People in China spend the most years of their lives being healthy compared with people who live in other G-20 countries, according to a new study in the journal The Lancet.
Specifically, China had the fewest years in 2010 lost to disability of any other country in the G-20, which is comprised of 19 countries and the European Union that make up the world's most major economies.
Despite this, researchers noted that the life expectancy in China is 75.6 years (as of 2010), which is about the same as other G-20 countries. However, this is an increase from 69.3 in 1990. The study was conducted by researchers at the Institute for Health Metrics and Evaluation, the Chinese Centers for Disease Control and Prevention and the Peking Union Medical College.
"The speed of decline in numbers of premature deaths resulting from infectious diseases and neonatal causes in China over the last two decades could provide a model for other developing countries," study researcher Gonghuan Yang, a professor at Peking Union Medical College in China, said in a statement. "But there are still challenges to be met, including rising rates of HIV infection, and tackling disease burden and child malnutrition in some poor provinces, where the burden of communicable diseases is still high."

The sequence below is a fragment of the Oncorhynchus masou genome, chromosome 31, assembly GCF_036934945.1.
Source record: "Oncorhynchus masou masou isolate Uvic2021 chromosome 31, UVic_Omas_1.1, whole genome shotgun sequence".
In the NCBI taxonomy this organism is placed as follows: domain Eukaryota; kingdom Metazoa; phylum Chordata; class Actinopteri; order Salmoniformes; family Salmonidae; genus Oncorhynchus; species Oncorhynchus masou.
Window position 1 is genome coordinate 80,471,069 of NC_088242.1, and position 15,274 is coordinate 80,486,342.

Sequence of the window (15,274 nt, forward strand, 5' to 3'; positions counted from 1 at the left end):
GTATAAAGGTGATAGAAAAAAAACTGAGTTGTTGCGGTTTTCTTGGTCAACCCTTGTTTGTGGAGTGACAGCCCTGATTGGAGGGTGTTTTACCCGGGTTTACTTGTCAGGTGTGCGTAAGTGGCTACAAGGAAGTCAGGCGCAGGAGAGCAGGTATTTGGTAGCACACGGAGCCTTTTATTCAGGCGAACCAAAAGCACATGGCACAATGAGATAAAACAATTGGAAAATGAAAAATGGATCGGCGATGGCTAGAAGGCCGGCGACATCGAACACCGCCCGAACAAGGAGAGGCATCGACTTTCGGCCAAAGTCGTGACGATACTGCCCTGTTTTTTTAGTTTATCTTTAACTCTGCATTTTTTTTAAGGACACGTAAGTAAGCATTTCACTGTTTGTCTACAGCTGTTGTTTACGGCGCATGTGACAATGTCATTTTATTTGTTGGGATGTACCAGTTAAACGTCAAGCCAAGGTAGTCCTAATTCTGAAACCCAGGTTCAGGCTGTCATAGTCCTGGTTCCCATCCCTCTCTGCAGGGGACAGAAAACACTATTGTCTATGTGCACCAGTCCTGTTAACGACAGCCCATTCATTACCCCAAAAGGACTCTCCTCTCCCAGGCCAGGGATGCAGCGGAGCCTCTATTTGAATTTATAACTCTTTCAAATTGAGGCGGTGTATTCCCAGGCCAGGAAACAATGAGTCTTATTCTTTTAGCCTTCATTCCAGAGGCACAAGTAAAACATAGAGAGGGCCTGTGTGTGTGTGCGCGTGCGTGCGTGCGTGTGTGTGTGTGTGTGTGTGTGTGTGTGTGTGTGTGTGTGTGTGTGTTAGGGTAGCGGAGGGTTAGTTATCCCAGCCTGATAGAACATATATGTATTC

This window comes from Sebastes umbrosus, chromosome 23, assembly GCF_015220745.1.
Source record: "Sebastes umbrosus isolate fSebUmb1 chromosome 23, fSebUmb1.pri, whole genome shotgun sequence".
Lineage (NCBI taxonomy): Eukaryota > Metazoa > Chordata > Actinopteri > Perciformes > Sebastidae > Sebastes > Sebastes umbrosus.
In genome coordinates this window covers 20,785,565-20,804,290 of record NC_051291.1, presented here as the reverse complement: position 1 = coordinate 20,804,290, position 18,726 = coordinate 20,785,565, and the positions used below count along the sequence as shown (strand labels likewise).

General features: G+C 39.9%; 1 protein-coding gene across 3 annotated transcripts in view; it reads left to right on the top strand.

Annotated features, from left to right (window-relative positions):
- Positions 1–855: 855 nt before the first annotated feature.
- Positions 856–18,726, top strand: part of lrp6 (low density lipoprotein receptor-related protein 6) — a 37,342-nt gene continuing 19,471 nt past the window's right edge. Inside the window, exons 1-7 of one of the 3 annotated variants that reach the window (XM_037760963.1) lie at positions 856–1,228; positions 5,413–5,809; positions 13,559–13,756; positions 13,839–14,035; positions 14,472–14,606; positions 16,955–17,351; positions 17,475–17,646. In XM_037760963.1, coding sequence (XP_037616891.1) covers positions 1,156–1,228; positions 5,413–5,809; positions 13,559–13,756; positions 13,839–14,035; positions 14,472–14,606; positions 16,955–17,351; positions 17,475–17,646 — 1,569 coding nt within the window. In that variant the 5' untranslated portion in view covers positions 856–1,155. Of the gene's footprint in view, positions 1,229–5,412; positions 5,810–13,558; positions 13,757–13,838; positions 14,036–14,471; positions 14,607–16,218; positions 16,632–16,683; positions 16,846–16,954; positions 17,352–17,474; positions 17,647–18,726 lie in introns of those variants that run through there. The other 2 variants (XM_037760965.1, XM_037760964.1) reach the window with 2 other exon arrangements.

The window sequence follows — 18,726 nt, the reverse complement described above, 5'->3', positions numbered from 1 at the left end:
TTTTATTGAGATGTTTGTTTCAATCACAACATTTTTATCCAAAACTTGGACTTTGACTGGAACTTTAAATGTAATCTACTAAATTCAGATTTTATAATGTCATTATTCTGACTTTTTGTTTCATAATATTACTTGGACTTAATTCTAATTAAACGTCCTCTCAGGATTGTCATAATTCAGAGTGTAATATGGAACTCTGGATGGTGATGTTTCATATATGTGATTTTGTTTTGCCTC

Among other findings in the report, which examined health challenges in China:
- China saw a decrease in premature deaths among children of 80 percent, between 1990 and 2010.
- Cardiovascular disease (heart disease and stroke), cancer (particularly lung and liver cancers), low back pain, depression, COPD, road injuries, and falls are the leading causes of death in China in 2010. This is a change from 1990, when the leading causes of death were COPD, lower respiratory infections, birth defects and neonatal encephalopathy.
- The top risk factor for disability and death in China is poor nutrition, in the form of diets low in fruits and whole grains and high in salt. The second top risk factor is high blood pressure, and the third top risk factor is tobacco use.
- Fifty-two percent of men in China smoke, and 72 percent of people in China are likely exposed to secondhand smoke.